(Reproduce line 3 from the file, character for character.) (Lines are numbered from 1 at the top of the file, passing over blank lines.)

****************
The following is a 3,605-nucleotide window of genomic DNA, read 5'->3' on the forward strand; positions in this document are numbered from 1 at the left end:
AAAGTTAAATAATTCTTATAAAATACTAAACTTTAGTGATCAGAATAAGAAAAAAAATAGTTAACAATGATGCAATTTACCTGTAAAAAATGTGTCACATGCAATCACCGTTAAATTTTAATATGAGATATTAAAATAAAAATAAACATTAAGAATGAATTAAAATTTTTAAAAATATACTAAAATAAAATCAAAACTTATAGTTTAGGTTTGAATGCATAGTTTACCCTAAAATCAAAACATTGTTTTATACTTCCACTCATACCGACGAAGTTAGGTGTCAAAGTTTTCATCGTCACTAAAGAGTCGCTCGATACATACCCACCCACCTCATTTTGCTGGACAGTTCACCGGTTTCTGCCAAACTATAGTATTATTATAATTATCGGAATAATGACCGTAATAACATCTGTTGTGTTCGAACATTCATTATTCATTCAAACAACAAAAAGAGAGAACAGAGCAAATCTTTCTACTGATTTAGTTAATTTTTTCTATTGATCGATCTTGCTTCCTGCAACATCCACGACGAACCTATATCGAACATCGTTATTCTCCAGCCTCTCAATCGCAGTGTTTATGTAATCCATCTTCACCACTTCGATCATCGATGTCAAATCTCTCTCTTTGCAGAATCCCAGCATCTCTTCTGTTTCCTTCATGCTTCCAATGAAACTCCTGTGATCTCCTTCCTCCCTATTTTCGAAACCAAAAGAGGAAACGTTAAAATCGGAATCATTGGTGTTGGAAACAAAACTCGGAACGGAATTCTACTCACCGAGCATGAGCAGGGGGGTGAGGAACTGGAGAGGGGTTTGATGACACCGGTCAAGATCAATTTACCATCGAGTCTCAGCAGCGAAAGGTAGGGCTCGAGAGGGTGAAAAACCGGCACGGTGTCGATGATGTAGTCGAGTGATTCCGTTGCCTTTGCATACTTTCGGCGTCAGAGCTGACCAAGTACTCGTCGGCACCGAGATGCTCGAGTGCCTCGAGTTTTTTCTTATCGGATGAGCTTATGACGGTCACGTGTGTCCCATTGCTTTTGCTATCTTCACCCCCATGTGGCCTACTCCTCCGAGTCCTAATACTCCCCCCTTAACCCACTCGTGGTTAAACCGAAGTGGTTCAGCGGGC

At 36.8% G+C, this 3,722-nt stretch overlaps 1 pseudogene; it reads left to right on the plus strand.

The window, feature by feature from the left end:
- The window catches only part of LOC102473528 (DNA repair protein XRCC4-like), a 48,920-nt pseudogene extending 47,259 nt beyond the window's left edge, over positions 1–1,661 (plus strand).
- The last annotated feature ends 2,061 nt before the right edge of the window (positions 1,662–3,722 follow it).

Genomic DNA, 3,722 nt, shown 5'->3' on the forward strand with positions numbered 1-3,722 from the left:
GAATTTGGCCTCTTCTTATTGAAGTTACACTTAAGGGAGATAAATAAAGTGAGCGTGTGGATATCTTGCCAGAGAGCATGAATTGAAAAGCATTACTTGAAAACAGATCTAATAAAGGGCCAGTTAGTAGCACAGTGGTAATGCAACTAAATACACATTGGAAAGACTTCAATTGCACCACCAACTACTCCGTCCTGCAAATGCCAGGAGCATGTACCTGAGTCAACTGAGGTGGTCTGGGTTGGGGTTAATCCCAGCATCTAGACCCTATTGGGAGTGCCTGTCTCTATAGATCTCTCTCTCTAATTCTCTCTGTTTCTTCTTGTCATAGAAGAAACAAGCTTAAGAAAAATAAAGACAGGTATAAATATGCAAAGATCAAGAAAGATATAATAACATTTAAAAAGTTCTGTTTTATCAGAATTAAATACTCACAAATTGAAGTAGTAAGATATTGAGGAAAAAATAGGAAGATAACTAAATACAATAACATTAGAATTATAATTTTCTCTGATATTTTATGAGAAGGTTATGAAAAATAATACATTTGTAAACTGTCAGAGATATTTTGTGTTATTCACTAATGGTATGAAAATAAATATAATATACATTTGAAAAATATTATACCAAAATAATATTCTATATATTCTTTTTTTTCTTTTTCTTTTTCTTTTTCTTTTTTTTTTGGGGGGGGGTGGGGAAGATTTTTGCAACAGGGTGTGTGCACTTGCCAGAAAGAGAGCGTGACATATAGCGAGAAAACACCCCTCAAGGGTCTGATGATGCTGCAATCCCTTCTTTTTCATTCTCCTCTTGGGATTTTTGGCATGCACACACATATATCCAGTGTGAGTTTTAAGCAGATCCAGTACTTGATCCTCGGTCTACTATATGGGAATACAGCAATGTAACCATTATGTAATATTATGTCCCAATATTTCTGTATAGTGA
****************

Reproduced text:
At 36.8% G+C, this 3,722-nt stretch overlaps 1 pseudogene; it reads left to right on the plus strand.